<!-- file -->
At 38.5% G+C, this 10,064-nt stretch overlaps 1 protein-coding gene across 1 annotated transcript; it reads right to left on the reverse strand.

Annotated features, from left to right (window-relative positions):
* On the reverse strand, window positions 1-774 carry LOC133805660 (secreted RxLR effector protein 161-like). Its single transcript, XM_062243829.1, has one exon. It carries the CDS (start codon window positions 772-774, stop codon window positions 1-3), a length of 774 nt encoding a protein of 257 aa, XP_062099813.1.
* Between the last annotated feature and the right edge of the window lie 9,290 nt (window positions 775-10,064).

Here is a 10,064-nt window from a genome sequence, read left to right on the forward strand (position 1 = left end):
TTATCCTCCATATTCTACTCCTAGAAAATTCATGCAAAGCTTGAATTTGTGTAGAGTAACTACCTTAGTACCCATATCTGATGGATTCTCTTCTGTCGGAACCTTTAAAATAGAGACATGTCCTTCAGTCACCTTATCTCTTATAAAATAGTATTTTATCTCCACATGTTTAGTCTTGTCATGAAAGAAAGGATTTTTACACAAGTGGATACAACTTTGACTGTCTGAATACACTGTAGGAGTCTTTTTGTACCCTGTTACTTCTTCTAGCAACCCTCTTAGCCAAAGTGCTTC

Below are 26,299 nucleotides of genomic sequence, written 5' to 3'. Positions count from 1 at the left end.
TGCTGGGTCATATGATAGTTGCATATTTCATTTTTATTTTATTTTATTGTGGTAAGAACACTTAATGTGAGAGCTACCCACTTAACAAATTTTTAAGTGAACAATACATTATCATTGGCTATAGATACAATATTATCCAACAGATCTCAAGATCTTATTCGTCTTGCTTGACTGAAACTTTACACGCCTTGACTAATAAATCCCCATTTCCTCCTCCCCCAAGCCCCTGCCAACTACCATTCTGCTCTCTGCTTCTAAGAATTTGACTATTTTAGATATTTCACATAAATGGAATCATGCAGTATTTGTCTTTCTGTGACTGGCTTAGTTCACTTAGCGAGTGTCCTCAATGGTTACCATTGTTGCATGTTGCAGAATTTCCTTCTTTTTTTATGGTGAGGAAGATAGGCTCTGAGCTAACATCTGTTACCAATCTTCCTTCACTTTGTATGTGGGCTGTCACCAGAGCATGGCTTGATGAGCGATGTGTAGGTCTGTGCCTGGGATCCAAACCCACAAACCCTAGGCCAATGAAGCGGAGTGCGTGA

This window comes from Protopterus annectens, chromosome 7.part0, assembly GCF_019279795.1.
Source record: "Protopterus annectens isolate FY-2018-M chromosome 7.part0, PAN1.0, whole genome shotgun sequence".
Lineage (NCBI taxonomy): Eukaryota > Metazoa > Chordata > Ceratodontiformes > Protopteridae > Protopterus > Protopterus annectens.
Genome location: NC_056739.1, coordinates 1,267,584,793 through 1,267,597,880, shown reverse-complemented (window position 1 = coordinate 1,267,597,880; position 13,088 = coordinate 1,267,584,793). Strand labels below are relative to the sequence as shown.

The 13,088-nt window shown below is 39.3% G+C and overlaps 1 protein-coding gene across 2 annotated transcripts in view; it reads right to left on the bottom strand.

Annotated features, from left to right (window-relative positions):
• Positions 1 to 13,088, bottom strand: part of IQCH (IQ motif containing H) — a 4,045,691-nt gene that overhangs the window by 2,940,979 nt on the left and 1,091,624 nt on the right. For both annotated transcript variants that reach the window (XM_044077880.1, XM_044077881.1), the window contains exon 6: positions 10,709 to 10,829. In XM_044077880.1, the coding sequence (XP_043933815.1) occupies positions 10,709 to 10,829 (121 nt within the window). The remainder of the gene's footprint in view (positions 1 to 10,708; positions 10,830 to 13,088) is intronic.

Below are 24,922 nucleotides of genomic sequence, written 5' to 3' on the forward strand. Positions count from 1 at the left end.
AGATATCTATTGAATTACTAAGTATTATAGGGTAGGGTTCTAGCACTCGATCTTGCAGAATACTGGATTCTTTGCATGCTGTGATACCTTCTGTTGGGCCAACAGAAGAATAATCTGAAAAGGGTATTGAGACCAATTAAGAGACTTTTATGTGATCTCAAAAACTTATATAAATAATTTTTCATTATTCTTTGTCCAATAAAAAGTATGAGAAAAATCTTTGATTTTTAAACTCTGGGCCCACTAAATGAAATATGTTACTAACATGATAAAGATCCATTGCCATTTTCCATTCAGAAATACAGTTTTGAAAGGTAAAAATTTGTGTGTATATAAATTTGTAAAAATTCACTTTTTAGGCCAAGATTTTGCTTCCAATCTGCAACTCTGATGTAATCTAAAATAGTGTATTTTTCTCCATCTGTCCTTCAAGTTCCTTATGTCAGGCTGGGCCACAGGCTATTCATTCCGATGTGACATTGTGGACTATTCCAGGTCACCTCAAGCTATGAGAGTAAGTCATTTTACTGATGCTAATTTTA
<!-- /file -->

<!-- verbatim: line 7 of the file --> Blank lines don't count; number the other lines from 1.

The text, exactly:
Below are 26,299 nucleotides of genomic sequence, written 5' to 3'. Positions count from 1 at the left end.